Editor’s note: this is the fifth in a series of articles commissioned by Action Canada which The Telegram will publish throughout the summer. Action Canada is a national fellowship program building leadership for Canada’s future.
By Bert Riggs
There is no accurate count of the number of brothers who served in the Newfoundland Regiment during the First World War, but it is safe to assume that the number would be in well into the hundreds. Add to this those who had brothers in other fighting forces, then the number would be even higher.
Brothers enlisting in the Newfoundland Regiment take many forms. Some joined up together or in close proximity to one another, while others were years apart, some even after their brothers had been killed or died of wounds. Others, once they had experienced the fighting, were adamant in letters home to their parents that their younger brothers not be allowed to enlist. Lance Cpl. Curtis Forsey of Grand Bank exhorted his parents on a number of occasions not to allow his younger brother Sam to join up, as did Pte. Lester Barbour of Newtown in reference to his younger brother, Carl. Brothers did join up, however, and their stories compound the tragedy of the war for their families at home.
By the time war broke out in 1914, Charles Robert Ayre had already been dead for 25 years. A resident of St. John’s, he was the founder of Ayre & Sons Ltd. His marriage to Mary Hannah Bray produced six sons and one daughter, who in turn produced 22 grandchildren, 11 girls and 11 boys. Six of those boys, three sets of brothers, took part in the First World War, four as members of the Newfoundland Regiment.
The first pair are Capt. Eric Ayre and Capt. Bernard Ayre, the only children of Lydia Gertrude Pitts and Robert Chesley Ayre. Eric was in St. John’s working at Ayre & Sons when the war broke out, while Bernard was in England, attending Cambridge University.
Eric was commissioned as a lieutenant in the Newfoundland Regiment within days of the declaration of war and formation of the Regiment. Bernard, too, was granted a commission as a lieutenant but he opted to remain in England where his commission was with the Norfolk Regiment.
Both were recognized for their leadership abilities and were soon promoted to captain. Eric was given command of D Company and led his men over the top at Beaumont Hamel on July 1, 1916, where he met his death.
The Norfolk Regiment also took part in the Battle of the Somme on July 1st and one of the officers killed that day was Bernard Ayre. Robert and Lydia had lost both their sons within a few hours of each other, although it took some time for news of their deaths to reach St. John’s.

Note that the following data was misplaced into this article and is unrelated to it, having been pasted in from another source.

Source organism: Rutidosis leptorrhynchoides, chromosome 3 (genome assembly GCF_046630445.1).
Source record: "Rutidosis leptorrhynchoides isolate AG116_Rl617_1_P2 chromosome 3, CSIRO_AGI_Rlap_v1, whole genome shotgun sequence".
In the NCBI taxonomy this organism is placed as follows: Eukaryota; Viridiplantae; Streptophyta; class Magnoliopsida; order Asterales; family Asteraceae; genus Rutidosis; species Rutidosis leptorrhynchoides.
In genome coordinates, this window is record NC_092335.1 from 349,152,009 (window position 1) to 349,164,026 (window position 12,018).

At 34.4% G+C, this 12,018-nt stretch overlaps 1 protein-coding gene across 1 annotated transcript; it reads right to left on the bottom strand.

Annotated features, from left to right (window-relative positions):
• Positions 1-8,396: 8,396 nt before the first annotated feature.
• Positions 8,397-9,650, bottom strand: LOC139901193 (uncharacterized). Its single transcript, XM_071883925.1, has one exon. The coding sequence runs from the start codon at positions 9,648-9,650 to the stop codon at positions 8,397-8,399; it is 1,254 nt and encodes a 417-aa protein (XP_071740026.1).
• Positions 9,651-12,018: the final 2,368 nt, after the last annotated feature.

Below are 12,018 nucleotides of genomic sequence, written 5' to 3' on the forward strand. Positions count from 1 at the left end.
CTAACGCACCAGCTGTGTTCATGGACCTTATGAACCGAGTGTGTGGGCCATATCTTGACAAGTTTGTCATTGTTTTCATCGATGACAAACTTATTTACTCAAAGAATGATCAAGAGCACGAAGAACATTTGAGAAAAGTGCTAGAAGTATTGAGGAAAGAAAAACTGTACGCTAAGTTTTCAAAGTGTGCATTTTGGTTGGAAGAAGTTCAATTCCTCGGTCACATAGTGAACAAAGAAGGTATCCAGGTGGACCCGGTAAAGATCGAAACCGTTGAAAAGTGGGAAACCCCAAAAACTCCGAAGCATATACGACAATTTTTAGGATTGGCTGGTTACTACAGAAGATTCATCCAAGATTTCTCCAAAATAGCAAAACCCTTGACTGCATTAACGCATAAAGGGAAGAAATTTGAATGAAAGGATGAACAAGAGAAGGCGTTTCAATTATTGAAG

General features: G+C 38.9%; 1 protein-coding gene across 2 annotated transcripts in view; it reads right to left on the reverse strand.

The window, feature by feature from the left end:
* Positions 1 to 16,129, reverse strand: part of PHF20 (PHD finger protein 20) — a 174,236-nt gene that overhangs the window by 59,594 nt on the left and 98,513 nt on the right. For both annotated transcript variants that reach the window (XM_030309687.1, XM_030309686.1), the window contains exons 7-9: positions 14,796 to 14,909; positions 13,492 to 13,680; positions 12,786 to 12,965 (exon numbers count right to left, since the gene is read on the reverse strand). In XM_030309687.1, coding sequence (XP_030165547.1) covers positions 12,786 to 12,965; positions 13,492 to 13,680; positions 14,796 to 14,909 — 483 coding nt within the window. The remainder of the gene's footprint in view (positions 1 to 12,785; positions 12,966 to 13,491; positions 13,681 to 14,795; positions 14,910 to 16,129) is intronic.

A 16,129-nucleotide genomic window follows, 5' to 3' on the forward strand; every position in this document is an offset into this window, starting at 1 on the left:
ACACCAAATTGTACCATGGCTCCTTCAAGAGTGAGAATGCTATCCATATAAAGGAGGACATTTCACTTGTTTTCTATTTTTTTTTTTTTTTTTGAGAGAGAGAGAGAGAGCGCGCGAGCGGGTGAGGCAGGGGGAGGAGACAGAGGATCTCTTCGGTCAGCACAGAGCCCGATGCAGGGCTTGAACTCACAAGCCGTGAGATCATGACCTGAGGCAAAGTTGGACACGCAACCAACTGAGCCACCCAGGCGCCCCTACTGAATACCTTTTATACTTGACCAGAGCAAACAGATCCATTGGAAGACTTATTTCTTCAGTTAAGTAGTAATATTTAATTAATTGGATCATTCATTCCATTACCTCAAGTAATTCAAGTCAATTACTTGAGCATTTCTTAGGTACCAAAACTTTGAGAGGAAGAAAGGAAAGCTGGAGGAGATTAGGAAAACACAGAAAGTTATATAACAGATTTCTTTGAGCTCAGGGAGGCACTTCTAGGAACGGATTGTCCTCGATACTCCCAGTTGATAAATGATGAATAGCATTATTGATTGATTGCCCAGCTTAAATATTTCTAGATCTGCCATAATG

Also with the Newfoundland Regiment that July 1st morning were two Ayre cousins: 2nd Lt. Gerald Ayre, son of Mary Julia Pitts and Frederick William Ayre; and 2nd Lt. Wilfred Ayre, son of Diana Agnes Stevenson and Charles Pascoe Ayre.
Gerald was part of the second contingent which went over under his cousin Eric’s command in April 1915, while Wilfred was one of the First Five Hundred. Both rose through the ranks quickly and both were part of the officer corps at Beaumont Hamel, where they met their death.
The two Ayre cousins who returned to Newfoundland were Gerald’s brother Charles and Wilfred’s brother Ronald.
Another group of brothers and cousins were the five grandsons William Patrick Walsh, an Irish immigrant to Newfoundland who spent many years operating a grocery and provisions establishment on Water Street.
A dabbler in politics, in 1869 he was elected to the House of Assembly as an anti-Confederate supporter of Charles Fox Bennet, whose electoral victory gave short shrift to Newfoundland becoming part of Canada at that time. Walsh and his wife were the parents of four daughters, one of whom, Mary, married Dr. Lawrence Keegan, a medical doctor originally from Ireland, while Margaret married Thomas Edens, who operated a successful mercantile establishment.
The best known of Walsh grandsons was Kevin Keegan, who was partway through medical studies at Trinity College, Dublin, when the war broke out. He returned to Newfoundland immediately and enlisted in the Newfoundland Regiment. He saw action throughout the war, won the Military Cross for his gallantry at Monchy-le-Preux and a Bar to the Military Cross for his actions at Broembeek, where he was wounded.